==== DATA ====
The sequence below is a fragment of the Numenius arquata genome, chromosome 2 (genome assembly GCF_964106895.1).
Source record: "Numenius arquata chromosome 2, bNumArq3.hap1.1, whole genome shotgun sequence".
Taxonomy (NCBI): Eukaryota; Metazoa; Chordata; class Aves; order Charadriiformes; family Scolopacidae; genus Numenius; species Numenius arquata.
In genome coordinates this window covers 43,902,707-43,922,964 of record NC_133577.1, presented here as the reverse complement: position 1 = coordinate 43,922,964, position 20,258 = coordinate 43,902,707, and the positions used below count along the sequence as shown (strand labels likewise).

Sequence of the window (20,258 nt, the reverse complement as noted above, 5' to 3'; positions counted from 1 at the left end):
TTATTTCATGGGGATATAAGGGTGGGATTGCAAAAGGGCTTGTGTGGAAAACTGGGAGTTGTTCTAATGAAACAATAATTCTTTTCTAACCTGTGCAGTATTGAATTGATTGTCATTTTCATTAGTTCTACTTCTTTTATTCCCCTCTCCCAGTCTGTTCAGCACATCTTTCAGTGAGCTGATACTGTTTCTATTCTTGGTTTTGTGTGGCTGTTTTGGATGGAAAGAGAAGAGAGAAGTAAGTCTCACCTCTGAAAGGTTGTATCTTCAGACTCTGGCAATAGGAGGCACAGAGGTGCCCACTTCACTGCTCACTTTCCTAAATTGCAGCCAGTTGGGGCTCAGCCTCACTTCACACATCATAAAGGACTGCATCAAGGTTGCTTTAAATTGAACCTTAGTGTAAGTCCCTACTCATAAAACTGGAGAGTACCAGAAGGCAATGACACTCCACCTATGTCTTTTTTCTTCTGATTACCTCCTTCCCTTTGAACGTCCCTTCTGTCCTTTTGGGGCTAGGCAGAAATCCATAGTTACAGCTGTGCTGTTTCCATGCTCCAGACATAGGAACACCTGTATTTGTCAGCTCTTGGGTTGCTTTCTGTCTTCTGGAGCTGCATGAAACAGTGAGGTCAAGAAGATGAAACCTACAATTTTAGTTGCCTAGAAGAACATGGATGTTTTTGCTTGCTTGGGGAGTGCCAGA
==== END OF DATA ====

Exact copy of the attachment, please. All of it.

The sequence below is a fragment of the Numenius arquata genome, chromosome 2 (genome assembly GCF_964106895.1).
Source record: "Numenius arquata chromosome 2, bNumArq3.hap1.1, whole genome shotgun sequence".
Taxonomy (NCBI): Eukaryota; Metazoa; Chordata; class Aves; order Charadriiformes; family Scolopacidae; genus Numenius; species Numenius arquata.
In genome coordinates this window covers 43,902,707-43,922,964 of record NC_133577.1, presented here as the reverse complement: position 1 = coordinate 43,922,964, position 20,258 = coordinate 43,902,707, and the positions used below count along the sequence as shown (strand labels likewise).

Sequence of the window (20,258 nt, the reverse complement as noted above, 5' to 3'; positions counted from 1 at the left end):
TTATTTCATGGGGATATAAGGGTGGGATTGCAAAAGGGCTTGTGTGGAAAACTGGGAGTTGTTCTAATGAAACAATAATTCTTTTCTAACCTGTGCAGTATTGAATTGATTGTCATTTTCATTAGTTCTACTTCTTTTATTCCCCTCTCCCAGTCTGTTCAGCACATCTTTCAGTGAGCTGATACTGTTTCTATTCTTGGTTTTGTGTGGCTGTTTTGGATGGAAAGAGAAGAGAGAAGTAAGTCTCACCTCTGAAAGGTTGTATCTTCAGACTCTGGCAATAGGAGGCACAGAGGTGCCCACTTCACTGCTCACTTTCCTAAATTGCAGCCAGTTGGGGCTCAGCCTCACTTCACACATCATAAAGGACTGCATCAAGGTTGCTTTAAATTGAACCTTAGTGTAAGTCCCTACTCATAAAACTGGAGAGTACCAGAAGGCAATGACACTCCACCTATGTCTTTTTTCTTCTGATTACCTCCTTCCCTTTGAACGTCCCTTCTGTCCTTTTGGGGCTAGGCAGAAATCCATAGTTACAGCTGTGCTGTTTCCATGCTCCAGACATAGGAACACCTGTATTTGTCAGCTCTTGGGTTGCTTTCTGTCTTCTGGAGCTGCATGAAACAGTGAGGTCAAGAAGATGAAACCTACAATTTTAGTTGCCTAGAAGAACATGGATGTTTTTGCTTGCTTGGGGAGTGCCAGA